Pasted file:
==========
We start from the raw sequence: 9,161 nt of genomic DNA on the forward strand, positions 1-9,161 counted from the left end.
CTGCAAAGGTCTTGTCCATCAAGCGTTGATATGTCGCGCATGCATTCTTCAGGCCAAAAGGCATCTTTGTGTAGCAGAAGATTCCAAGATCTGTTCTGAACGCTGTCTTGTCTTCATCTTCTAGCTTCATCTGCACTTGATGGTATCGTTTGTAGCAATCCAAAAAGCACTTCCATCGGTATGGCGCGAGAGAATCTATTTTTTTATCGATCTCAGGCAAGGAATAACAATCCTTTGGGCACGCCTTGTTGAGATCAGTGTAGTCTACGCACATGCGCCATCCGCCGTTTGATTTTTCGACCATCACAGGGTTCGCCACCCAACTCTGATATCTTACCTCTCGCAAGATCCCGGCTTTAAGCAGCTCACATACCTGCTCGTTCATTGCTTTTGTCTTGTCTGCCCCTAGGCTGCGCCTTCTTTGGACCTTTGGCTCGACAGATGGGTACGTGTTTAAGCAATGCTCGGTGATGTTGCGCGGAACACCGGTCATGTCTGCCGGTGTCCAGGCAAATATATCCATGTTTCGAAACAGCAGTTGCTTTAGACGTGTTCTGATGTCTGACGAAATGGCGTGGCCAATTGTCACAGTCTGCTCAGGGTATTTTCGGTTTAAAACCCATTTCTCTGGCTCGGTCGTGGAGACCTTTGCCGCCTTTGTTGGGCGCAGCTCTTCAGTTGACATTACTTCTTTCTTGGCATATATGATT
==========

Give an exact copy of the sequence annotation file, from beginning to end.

We start from the raw sequence: 9,161 nt of genomic DNA on the forward strand, positions 1-9,161 counted from the left end.
CTGCAAAGGTCTTGTCCATCAAGCGTTGATATGTCGCGCATGCATTCTTCAGGCCAAAAGGCATCTTTGTGTAGCAGAAGATTCCAAGATCTGTTCTGAACGCTGTCTTGTCTTCATCTTCTAGCTTCATCTGCACTTGATGGTATCGTTTGTAGCAATCCAAAAAGCACTTCCATCGGTATGGCGCGAGAGAATCTATTTTTTTATCGATCTCAGGCAAGGAATAACAATCCTTTGGGCACGCCTTGTTGAGATCAGTGTAGTCTACGCACATGCGCCATCCGCCGTTTGATTTTTCGACCATCACAGGGTTCGCCACCCAACTCTGATATCTTACCTCTCGCAAGATCCCGGCTTTAAGCAGCTCACATACCTGCTCGTTCATTGCTTTTGTCTTGTCTGCCCCTAGGCTGCGCCTTCTTTGGACCTTTGGCTCGACAGATGGGTACGTGTTTAAGCAATGCTCGGTGATGTTGCGCGGAACACCGGTCATGTCTGCCGGTGTCCAGGCAAATATATCCATGTTTCGAAACAGCAGTTGCTTTAGACGTGTTCTGATGTCTGACGAAATGGCGTGGCCAATTGTCACAGTCTGCTCAGGGTATTTTCGGTTTAAAACCCATTTCTCTGGCTCGGTCGTGGAGACCTTTGCCGCCTTTGTTGGGCGCAGCTCTTCAGTTGACATTACTTCTTTCTTGGCATATATGATT